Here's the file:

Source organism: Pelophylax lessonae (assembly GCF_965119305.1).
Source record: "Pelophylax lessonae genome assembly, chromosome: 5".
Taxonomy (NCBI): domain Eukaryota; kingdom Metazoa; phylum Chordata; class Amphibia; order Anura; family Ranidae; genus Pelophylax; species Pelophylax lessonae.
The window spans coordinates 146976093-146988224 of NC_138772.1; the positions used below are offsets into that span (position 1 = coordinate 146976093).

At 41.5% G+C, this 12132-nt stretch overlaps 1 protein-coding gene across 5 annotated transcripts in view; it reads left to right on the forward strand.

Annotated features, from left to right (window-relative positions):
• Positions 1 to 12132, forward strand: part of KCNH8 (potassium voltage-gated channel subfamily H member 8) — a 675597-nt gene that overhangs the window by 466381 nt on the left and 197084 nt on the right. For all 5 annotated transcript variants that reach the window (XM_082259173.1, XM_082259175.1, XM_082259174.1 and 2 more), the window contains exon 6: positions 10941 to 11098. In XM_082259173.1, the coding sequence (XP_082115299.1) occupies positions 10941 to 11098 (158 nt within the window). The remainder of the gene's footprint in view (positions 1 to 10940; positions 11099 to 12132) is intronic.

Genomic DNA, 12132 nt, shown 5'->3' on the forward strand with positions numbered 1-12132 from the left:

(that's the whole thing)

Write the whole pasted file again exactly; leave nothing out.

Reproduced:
Source organism: Pelophylax lessonae (assembly GCF_965119305.1).
Source record: "Pelophylax lessonae genome assembly, chromosome: 5".
Taxonomy (NCBI): domain Eukaryota; kingdom Metazoa; phylum Chordata; class Amphibia; order Anura; family Ranidae; genus Pelophylax; species Pelophylax lessonae.
The window spans coordinates 146976093-146988224 of NC_138772.1; the positions used below are offsets into that span (position 1 = coordinate 146976093).

At 41.5% G+C, this 12132-nt stretch overlaps 1 protein-coding gene across 5 annotated transcripts in view; it reads left to right on the forward strand.

Annotated features, from left to right (window-relative positions):
• Positions 1 to 12132, forward strand: part of KCNH8 (potassium voltage-gated channel subfamily H member 8) — a 675597-nt gene that overhangs the window by 466381 nt on the left and 197084 nt on the right. For all 5 annotated transcript variants that reach the window (XM_082259173.1, XM_082259175.1, XM_082259174.1 and 2 more), the window contains exon 6: positions 10941 to 11098. In XM_082259173.1, the coding sequence (XP_082115299.1) occupies positions 10941 to 11098 (158 nt within the window). The remainder of the gene's footprint in view (positions 1 to 10940; positions 11099 to 12132) is intronic.

Genomic DNA, 12132 nt, shown 5'->3' on the forward strand with positions numbered 1-12132 from the left: